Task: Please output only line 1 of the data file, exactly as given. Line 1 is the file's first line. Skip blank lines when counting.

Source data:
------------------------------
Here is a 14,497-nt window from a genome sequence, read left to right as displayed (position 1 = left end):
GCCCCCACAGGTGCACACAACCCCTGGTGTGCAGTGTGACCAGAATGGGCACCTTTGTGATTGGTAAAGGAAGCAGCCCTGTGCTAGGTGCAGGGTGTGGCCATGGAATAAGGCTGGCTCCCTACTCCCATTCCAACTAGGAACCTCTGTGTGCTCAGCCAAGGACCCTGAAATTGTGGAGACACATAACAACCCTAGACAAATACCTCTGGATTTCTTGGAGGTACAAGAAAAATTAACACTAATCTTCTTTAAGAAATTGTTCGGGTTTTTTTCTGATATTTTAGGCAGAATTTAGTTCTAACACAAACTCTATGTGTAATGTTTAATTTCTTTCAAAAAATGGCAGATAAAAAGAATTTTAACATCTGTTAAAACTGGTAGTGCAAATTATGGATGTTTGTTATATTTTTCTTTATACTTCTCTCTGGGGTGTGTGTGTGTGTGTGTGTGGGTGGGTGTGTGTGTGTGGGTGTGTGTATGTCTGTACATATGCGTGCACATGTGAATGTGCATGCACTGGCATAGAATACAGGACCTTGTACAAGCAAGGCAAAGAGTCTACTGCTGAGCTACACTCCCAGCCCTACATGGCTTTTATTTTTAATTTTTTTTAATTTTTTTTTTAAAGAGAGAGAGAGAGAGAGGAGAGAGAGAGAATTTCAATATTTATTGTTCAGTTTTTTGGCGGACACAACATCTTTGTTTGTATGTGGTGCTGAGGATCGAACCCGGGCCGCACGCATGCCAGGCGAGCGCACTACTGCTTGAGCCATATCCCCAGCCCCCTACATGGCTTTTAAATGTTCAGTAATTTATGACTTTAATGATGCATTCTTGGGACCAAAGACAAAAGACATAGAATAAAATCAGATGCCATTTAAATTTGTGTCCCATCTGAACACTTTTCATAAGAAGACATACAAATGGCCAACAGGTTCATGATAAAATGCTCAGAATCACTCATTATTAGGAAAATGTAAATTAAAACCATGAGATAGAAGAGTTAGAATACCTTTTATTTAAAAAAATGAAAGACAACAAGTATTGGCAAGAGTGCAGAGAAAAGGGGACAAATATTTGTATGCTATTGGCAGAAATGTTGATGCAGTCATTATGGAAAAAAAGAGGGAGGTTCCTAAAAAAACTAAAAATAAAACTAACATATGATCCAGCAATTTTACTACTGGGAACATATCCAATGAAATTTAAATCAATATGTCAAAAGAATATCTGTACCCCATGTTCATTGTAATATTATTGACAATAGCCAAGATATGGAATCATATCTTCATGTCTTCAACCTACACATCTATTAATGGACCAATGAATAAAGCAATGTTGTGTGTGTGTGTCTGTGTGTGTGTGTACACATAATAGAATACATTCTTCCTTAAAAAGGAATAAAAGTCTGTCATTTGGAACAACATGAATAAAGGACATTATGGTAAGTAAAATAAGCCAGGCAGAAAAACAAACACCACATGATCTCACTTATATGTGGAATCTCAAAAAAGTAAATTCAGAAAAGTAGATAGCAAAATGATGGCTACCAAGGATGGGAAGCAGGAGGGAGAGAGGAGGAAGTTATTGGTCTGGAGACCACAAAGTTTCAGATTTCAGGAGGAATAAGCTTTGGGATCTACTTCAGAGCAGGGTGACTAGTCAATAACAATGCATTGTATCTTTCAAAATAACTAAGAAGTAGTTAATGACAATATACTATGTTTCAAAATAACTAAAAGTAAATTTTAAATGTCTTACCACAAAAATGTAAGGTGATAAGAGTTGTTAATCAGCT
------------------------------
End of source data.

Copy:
Here is a 14,497-nt window from a genome sequence, read left to right as displayed (position 1 = left end):